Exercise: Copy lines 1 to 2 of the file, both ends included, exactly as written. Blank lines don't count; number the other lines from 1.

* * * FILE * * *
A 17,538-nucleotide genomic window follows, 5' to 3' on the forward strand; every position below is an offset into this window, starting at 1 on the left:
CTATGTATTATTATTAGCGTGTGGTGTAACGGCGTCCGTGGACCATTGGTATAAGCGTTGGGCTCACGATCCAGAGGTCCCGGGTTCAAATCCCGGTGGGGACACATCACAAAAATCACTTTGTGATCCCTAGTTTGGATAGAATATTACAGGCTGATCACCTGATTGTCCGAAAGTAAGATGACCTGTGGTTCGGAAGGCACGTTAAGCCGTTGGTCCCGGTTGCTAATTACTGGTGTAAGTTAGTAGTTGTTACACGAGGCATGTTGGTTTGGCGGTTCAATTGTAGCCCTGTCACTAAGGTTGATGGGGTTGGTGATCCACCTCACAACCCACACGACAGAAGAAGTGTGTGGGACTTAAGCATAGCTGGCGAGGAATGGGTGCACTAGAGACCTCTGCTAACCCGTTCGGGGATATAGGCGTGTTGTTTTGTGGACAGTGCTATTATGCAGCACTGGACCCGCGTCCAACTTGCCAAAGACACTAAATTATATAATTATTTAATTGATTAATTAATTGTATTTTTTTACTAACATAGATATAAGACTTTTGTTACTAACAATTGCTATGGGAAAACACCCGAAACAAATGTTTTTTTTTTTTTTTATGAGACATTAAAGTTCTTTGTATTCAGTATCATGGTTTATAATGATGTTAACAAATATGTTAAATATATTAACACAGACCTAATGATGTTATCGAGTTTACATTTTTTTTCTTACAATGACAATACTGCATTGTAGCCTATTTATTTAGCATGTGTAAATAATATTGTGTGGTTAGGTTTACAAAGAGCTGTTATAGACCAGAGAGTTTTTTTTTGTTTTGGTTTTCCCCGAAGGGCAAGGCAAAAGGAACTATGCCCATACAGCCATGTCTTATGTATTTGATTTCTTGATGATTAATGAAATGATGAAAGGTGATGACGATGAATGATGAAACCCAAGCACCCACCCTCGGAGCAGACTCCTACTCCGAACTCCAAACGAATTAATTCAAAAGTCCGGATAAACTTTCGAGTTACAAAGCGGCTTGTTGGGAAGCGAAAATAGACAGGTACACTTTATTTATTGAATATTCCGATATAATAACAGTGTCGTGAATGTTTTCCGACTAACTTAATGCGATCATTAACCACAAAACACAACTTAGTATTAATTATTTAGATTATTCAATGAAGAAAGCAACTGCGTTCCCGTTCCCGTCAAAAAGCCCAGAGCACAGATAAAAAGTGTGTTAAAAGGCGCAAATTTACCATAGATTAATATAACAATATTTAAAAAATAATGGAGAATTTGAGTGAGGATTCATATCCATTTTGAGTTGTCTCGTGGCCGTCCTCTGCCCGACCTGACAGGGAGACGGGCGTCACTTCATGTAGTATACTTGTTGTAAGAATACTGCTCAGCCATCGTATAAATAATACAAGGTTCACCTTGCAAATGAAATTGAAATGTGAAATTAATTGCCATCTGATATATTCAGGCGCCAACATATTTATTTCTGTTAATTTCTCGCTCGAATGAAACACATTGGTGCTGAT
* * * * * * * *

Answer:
A 17,538-nucleotide genomic window follows, 5' to 3' on the forward strand; every position below is an offset into this window, starting at 1 on the left:
CTATGTATTATTATTAGCGTGTGGTGTAACGGCGTCCGTGGACCATTGGTATAAGCGTTGGGCTCACGATCCAGAGGTCCCGGGTTCAAATCCCGGTGGGGACACATCACAAAAATCACTTTGTGATCCCTAGTTTGGATAGAATATTACAGGCTGATCACCTGATTGTCCGAAAGTAAGATGACCTGTGGTTCGGAAGGCACGTTAAGCCGTTGGTCCCGGTTGCTAATTACTGGTGTAAGTTAGTAGTTGTTACACGAGGCATGTTGGTTTGGCGGTTCAATTGTAGCCCTGTCACTAAGGTTGATGGGGTTGGTGATCCACCTCACAACCCACACGACAGAAGAAGTGTGTGGGACTTAAGCATAGCTGGCGAGGAATGGGTGCACTAGAGACCTCTGCTAACCCGTTCGGGGATATAGGCGTGTTGTTTTGTGGACAGTGCTATTATGCAGCACTGGACCCGCGTCCAACTTGCCAAAGACACTAAATTATATAATTATTTAATTGATTAATTAATTGTATTTTTTTACTAACATAGATATAAGACTTTTGTTACTAACAATTGCTATGGGAAAACACCCGAAACAAATGTTTTTTTTTTTTTTTATGAGACATTAAAGTTCTTTGTATTCAGTATCATGGTTTATAATGATGTTAACAAATATGTTAAATATATTAACACAGACCTAATGATGTTATCGAGTTTACATTTTTTTTCTTACAATGACAATACTGCATTGTAGCCTATTTATTTAGCATGTGTAAATAATATTGTGTGGTTAGGTTTACAAAGAGCTGTTATAGACCAGAGAGTTTTTTTTTGTTTTGGTTTTCCCCGAAGGGCAAGGCAAAAGGAACTATGCCCATACAGCCATGTCTTATGTATTTGATTTCTTGATGATTAATGAAATGATGAAAGGTGATGACGATGAATGATGAAACCCAAGCACCCACCCTCGGAGCAGACTCCTACTCCGAACTCCAAACGAATTAATTCAAAAGTCCGGATAAACTTTCGAGTTACAAAGCGGCTTGTTGGGAAGCGAAAATAGACAGGTACACTTTATTTATTGAATATTCCGATATAATAACAGTGTCGTGAATGTTTTCCGACTAACTTAATGCGATCATTAACCACAAAACACAACTTAGTATTAATTATTTAGATTATTCAATGAAGAAAGCAACTGCGTTCCCGTTCCCGTCAAAAAGCCCAGAGCACAGATAAAAAGTGTGTTAAAAGGCGCAAATTTACCATAGATTAATATAACAATATTTAAAAAATAATGGAGAATTTGAGTGAGGATTCATATCCATTTTGAGTTGTCTCGTGGCCGTCCTCTGCCCGACCTGACAGGGAGACGGGCGTCACTTCATGTAGTATACTTGTTGTAAGAATACTGCTCAGCCATCGTATAAATAATACAAGGTTCACCTTGCAAATGAAATTGAAATGTGAAATTAATTGCCATCTGATATATTCAGGCGCCAACATATTTATTTCTGTTAATTTCTCGCTCGAATGAAACACATTGGTGCTGAT